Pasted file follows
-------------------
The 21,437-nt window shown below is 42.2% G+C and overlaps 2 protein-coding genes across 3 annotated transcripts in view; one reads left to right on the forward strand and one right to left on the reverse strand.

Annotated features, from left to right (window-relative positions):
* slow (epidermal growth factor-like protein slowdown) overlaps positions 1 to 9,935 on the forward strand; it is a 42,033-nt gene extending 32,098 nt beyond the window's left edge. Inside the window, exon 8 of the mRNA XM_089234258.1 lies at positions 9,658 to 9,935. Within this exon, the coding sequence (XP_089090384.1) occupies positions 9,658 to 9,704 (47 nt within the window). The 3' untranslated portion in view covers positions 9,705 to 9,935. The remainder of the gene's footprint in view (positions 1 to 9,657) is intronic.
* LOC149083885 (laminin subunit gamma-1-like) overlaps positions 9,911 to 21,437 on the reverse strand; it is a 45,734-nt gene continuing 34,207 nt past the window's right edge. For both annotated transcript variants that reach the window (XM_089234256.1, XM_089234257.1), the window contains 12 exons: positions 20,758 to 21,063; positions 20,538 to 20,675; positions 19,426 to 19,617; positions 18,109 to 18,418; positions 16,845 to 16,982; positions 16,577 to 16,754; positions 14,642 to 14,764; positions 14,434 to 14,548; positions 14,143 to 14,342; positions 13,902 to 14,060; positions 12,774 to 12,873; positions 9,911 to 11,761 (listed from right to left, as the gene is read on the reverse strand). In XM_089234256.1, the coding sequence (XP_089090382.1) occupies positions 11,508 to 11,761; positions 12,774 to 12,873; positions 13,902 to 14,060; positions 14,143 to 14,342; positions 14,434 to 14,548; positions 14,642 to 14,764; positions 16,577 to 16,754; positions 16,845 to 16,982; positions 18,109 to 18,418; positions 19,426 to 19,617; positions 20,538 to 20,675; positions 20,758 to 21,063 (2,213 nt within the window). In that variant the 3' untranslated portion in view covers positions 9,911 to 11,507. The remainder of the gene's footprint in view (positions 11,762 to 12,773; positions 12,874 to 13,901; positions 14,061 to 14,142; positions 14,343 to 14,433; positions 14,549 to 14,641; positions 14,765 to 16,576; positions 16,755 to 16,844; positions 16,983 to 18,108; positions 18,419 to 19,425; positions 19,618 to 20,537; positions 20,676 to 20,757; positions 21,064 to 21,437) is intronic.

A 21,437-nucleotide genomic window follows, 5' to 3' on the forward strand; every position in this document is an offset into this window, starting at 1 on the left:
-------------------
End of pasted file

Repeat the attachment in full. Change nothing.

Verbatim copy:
The 21,437-nt window shown below is 42.2% G+C and overlaps 2 protein-coding genes across 3 annotated transcripts in view; one reads left to right on the forward strand and one right to left on the reverse strand.

Annotated features, from left to right (window-relative positions):
* slow (epidermal growth factor-like protein slowdown) overlaps positions 1 to 9,935 on the forward strand; it is a 42,033-nt gene extending 32,098 nt beyond the window's left edge. Inside the window, exon 8 of the mRNA XM_089234258.1 lies at positions 9,658 to 9,935. Within this exon, the coding sequence (XP_089090384.1) occupies positions 9,658 to 9,704 (47 nt within the window). The 3' untranslated portion in view covers positions 9,705 to 9,935. The remainder of the gene's footprint in view (positions 1 to 9,657) is intronic.
* LOC149083885 (laminin subunit gamma-1-like) overlaps positions 9,911 to 21,437 on the reverse strand; it is a 45,734-nt gene continuing 34,207 nt past the window's right edge. For both annotated transcript variants that reach the window (XM_089234256.1, XM_089234257.1), the window contains 12 exons: positions 20,758 to 21,063; positions 20,538 to 20,675; positions 19,426 to 19,617; positions 18,109 to 18,418; positions 16,845 to 16,982; positions 16,577 to 16,754; positions 14,642 to 14,764; positions 14,434 to 14,548; positions 14,143 to 14,342; positions 13,902 to 14,060; positions 12,774 to 12,873; positions 9,911 to 11,761 (listed from right to left, as the gene is read on the reverse strand). In XM_089234256.1, the coding sequence (XP_089090382.1) occupies positions 11,508 to 11,761; positions 12,774 to 12,873; positions 13,902 to 14,060; positions 14,143 to 14,342; positions 14,434 to 14,548; positions 14,642 to 14,764; positions 16,577 to 16,754; positions 16,845 to 16,982; positions 18,109 to 18,418; positions 19,426 to 19,617; positions 20,538 to 20,675; positions 20,758 to 21,063 (2,213 nt within the window). In that variant the 3' untranslated portion in view covers positions 9,911 to 11,507. The remainder of the gene's footprint in view (positions 11,762 to 12,773; positions 12,874 to 13,901; positions 14,061 to 14,142; positions 14,343 to 14,433; positions 14,549 to 14,641; positions 14,765 to 16,576; positions 16,755 to 16,844; positions 16,983 to 18,108; positions 18,419 to 19,425; positions 19,618 to 20,537; positions 20,676 to 20,757; positions 21,064 to 21,437) is intronic.

A 21,437-nucleotide genomic window follows, 5' to 3' on the forward strand; every position in this document is an offset into this window, starting at 1 on the left: